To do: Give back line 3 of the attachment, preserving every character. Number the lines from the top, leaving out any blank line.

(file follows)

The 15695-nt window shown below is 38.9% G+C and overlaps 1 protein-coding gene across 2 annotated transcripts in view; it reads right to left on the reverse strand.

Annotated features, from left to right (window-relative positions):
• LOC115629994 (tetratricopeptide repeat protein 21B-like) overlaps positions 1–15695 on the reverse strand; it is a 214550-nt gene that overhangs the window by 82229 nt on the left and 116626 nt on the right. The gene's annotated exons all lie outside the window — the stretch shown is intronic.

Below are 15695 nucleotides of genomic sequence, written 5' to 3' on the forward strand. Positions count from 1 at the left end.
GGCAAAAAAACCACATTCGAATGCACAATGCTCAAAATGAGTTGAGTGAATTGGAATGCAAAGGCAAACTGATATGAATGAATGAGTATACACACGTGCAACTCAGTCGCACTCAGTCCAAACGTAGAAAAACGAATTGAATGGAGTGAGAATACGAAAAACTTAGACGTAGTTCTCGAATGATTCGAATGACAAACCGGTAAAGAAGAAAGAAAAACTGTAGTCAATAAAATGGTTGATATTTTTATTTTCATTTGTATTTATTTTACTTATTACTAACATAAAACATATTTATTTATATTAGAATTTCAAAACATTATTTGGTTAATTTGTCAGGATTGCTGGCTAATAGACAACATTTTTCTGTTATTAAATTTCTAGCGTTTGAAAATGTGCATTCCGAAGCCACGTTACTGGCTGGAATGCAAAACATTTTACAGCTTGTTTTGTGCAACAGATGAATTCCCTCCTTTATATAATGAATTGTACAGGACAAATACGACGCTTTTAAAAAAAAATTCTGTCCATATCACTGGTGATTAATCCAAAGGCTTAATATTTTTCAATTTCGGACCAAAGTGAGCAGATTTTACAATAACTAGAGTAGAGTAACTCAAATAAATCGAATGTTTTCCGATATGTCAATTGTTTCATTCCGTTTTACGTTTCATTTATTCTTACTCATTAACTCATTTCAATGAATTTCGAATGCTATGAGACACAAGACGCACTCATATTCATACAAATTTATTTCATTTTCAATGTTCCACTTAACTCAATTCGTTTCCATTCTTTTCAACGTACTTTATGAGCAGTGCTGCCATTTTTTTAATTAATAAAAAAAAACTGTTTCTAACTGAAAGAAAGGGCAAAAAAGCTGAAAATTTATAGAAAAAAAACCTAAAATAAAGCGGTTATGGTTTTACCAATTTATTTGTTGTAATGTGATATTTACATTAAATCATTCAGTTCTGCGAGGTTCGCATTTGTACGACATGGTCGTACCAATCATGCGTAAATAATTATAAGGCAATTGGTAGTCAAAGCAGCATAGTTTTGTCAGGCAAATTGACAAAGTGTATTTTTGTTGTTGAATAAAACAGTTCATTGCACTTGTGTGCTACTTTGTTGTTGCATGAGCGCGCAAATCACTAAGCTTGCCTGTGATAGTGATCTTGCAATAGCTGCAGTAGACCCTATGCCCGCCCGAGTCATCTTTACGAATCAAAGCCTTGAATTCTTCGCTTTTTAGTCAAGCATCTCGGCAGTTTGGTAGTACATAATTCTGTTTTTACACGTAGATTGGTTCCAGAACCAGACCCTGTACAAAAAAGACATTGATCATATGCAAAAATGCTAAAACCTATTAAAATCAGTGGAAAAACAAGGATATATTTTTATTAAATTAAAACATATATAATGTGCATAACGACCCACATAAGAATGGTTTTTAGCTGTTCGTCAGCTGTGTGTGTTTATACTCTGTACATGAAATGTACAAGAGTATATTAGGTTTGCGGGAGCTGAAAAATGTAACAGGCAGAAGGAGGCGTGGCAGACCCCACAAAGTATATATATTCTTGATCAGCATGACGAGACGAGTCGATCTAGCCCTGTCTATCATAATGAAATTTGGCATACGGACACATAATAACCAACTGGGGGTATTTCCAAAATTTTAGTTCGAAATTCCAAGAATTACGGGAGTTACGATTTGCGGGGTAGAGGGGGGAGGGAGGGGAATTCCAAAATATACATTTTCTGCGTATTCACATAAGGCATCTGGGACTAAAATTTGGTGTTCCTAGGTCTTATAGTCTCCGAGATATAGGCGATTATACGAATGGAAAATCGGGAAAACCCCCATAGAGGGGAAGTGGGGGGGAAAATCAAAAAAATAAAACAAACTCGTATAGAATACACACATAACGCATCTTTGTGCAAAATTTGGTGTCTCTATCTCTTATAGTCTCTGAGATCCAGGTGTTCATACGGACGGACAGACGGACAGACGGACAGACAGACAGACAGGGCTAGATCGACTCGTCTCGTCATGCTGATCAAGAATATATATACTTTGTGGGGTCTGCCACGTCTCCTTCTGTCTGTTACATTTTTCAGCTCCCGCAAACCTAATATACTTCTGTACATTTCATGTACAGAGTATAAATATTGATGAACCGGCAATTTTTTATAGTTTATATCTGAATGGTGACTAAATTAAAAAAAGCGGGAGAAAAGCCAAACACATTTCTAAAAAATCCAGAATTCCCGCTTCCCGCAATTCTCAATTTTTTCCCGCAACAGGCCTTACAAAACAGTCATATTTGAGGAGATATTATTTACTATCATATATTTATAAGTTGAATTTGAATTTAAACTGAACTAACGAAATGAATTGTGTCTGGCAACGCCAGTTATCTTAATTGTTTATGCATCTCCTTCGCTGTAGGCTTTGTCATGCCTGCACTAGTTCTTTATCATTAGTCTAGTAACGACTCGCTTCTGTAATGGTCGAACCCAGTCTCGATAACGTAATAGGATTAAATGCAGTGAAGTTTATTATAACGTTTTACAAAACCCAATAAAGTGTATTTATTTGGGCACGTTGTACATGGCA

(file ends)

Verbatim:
• LOC115629994 (tetratricopeptide repeat protein 21B-like) overlaps positions 1–15695 on the reverse strand; it is a 214550-nt gene that overhangs the window by 82229 nt on the left and 116626 nt on the right. The gene's annotated exons all lie outside the window — the stretch shown is intronic.